Moscow said the air raids also killed 49 fighters, including seven leaders of Jabhat Fatah Al Sham's 'eastern sector'
Russia says strikes in Syria hit former Al Qaeda affiliate's underground arsenal
Russia on Thursday said its air strikes in Syria had destroyed a huge underground arms depot belonging to Hayat Tahrir Al Sham, the extremist alliance led by Al Qaeda's former Syria affiliate.
"Russian aviation destroyed the largest buried arsenal of Hayat Tahrir Al Sham near Abu Duhur," defence ministry spokesman Igor Konashenkov said, referring to a town in the northwestern province of Idlib.
The munitions depot was hidden underground and contained "more than a thousand tonnes of weaponry", he added.
Russia said its aviation destroyed the depot using high power artillery, specially designed to destroy underground targets.
The strikes also killed "49 fighters, including seven leaders of the Al Nusra Front's eastern sector", Mr Konashenkov said.
Jabhat Al Nusra, or Al Nusra Front, was Al Qaeda's affiliate in Syria until mid-2016 when it broke off ties, renaming itself Jabhat Fatah Al Sham. The group then went on to found Hayat Tahrir Al Sham, which now controls large swathes of Idlib province.
Mr Konashenkov's comments repeated Russia's claim on Wednesday to have seriously injured Hayat Tahrir Al Sham's leader, Abu Mohamed Al Jolani, saying he was "in a coma" and that this had "thrown the terrorists of the whole Idlib province into disarray".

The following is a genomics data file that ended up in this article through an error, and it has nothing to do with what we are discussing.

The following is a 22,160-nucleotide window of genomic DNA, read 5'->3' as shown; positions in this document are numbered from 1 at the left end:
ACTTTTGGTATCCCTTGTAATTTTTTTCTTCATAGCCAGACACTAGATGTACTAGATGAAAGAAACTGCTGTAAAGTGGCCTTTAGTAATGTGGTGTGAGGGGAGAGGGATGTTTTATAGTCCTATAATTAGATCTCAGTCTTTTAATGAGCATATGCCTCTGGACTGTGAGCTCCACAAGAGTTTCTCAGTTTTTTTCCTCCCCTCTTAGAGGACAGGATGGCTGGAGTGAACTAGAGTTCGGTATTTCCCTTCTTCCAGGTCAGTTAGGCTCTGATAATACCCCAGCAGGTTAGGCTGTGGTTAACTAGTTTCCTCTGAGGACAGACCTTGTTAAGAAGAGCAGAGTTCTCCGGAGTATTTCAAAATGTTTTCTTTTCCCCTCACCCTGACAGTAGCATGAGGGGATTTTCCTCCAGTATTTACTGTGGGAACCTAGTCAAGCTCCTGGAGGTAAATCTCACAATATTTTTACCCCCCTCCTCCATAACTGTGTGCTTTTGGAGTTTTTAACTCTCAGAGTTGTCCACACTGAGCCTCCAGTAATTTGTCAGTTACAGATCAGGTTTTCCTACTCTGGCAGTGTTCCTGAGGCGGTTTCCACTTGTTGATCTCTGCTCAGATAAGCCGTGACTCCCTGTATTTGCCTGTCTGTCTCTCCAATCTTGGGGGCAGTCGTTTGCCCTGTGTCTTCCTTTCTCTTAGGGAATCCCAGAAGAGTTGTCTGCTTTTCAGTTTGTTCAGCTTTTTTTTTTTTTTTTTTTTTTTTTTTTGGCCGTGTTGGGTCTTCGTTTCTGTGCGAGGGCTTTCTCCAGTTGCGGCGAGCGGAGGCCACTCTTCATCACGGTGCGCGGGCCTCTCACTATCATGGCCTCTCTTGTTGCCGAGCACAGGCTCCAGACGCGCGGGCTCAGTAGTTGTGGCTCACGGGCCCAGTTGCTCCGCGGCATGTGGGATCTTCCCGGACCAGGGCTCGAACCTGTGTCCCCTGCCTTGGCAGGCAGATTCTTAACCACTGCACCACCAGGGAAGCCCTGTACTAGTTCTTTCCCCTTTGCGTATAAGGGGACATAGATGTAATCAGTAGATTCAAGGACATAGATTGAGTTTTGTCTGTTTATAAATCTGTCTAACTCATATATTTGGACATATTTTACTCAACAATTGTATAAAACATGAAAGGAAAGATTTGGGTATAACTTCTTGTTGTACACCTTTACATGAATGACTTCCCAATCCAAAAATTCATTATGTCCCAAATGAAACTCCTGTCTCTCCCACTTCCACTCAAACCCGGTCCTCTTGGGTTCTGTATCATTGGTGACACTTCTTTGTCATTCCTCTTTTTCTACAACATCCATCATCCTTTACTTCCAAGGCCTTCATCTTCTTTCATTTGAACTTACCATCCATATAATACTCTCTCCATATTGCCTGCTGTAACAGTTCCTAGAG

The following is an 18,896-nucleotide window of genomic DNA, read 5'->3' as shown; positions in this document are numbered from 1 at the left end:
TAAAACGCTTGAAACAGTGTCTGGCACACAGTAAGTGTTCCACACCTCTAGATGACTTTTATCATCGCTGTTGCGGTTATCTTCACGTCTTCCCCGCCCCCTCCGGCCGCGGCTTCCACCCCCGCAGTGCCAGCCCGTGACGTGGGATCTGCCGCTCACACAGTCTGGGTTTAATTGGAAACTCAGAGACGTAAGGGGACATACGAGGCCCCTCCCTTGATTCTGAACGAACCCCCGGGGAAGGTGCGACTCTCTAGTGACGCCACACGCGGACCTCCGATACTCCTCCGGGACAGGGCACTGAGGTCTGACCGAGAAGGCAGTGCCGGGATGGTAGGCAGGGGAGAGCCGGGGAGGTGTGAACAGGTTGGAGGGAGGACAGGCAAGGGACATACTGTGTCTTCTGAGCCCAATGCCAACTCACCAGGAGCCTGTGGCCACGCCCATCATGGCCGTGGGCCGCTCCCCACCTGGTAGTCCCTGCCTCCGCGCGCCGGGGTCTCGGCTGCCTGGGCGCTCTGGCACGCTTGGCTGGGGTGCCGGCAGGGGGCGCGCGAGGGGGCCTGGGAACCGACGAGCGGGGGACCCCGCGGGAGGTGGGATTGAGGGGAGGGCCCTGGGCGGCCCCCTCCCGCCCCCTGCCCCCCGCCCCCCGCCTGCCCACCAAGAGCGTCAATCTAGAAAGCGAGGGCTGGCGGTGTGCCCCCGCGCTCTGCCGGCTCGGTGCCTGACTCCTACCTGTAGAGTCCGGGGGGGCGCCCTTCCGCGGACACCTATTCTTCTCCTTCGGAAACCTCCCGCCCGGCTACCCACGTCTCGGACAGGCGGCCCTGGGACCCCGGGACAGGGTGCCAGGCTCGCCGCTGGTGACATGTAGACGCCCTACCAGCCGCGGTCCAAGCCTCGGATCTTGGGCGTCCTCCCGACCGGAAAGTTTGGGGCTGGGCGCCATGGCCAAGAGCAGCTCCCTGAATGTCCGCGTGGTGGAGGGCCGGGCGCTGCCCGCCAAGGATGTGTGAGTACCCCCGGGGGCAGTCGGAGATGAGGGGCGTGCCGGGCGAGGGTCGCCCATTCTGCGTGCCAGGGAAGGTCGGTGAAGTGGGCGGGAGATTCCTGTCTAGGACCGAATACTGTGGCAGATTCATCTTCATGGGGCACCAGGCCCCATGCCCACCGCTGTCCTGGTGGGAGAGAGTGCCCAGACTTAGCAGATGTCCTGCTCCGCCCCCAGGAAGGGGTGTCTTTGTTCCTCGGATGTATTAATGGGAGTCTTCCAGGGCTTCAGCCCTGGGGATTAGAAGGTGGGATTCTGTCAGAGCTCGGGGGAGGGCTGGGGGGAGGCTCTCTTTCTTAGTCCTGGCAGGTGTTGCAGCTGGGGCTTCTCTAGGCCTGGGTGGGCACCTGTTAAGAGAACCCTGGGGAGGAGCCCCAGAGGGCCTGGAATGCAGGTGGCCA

The alliance on Wednesday denied Russia's claim, saying Jolani was in "good health".
Russia, which has intervened in the Syrian war on the side of president Bashar Al Assad's regime, said on Wednesday it had killed 12 leaders of the extremist coalition, including Jolani's security chief.
The Syrian regime and Russia have carried out heavy air strikes on Idlib province after a September 18 extremist attack on its military police deployed in the neighbouring province of Hama.
Also on Wednesday, a video surfaced in which Al Qaeda leader Ayman Al Zawahiri called for extremists across the world to stage attacks against the United States.
The Egyptian head of the terror organisation, who took over from Osama bin Laden after he was killed in 2011, is believed to be hiding out in Pakistan as his predecessor did before his death.
In the 30-minute video, Al Zawahiri said the wave of so-called jihad was “expanding” and stressed the internationalism of the movement.
He also called for unity among Islamic extremists, praising bin Laden for bringing together Muslims around critical issues.